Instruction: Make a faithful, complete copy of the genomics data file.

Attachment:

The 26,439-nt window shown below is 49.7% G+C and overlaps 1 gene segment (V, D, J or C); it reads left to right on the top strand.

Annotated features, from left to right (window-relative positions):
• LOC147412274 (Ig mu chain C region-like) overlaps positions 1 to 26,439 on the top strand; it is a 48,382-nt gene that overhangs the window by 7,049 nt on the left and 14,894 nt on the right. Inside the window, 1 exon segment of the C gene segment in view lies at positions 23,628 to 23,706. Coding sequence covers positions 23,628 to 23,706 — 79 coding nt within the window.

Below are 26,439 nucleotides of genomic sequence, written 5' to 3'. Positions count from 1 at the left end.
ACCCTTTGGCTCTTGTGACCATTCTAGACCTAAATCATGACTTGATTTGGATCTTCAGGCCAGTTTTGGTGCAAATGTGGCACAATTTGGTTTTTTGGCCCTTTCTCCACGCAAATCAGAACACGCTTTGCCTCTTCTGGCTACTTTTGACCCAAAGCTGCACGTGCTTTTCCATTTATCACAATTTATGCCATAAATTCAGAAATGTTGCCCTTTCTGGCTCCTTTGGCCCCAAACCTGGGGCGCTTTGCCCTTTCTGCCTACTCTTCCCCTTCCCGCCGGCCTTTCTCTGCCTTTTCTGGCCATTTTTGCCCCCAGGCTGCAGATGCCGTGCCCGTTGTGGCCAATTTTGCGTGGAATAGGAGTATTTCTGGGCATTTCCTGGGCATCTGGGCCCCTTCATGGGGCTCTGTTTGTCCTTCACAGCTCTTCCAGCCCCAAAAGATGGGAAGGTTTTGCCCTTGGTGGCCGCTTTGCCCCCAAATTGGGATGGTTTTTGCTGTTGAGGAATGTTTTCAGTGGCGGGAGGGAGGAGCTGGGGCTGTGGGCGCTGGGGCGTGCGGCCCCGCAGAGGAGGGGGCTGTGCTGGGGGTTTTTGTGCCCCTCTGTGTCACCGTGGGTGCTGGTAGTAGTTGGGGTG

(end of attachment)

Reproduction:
The 26,439-nt window shown below is 49.7% G+C and overlaps 1 gene segment (V, D, J or C); it reads left to right on the top strand.

Annotated features, from left to right (window-relative positions):
• LOC147412274 (Ig mu chain C region-like) overlaps positions 1 to 26,439 on the top strand; it is a 48,382-nt gene that overhangs the window by 7,049 nt on the left and 14,894 nt on the right. Inside the window, 1 exon segment of the C gene segment in view lies at positions 23,628 to 23,706. Coding sequence covers positions 23,628 to 23,706 — 79 coding nt within the window.

Below are 26,439 nucleotides of genomic sequence, written 5' to 3'. Positions count from 1 at the left end.
ACCCTTTGGCTCTTGTGACCATTCTAGACCTAAATCATGACTTGATTTGGATCTTCAGGCCAGTTTTGGTGCAAATGTGGCACAATTTGGTTTTTTGGCCCTTTCTCCACGCAAATCAGAACACGCTTTGCCTCTTCTGGCTACTTTTGACCCAAAGCTGCACGTGCTTTTCCATTTATCACAATTTATGCCATAAATTCAGAAATGTTGCCCTTTCTGGCTCCTTTGGCCCCAAACCTGGGGCGCTTTGCCCTTTCTGCCTACTCTTCCCCTTCCCGCCGGCCTTTCTCTGCCTTTTCTGGCCATTTTTGCCCCCAGGCTGCAGATGCCGTGCCCGTTGTGGCCAATTTTGCGTGGAATAGGAGTATTTCTGGGCATTTCCTGGGCATCTGGGCCCCTTCATGGGGCTCTGTTTGTCCTTCACAGCTCTTCCAGCCCCAAAAGATGGGAAGGTTTTGCCCTTGGTGGCCGCTTTGCCCCCAAATTGGGATGGTTTTTGCTGTTGAGGAATGTTTTCAGTGGCGGGAGGGAGGAGCTGGGGCTGTGGGCGCTGGGGCGTGCGGCCCCGCAGAGGAGGGGGCTGTGCTGGGGGTTTTTGTGCCCCTCTGTGTCACCGTGGGTGCTGGTAGTAGTTGGGGTG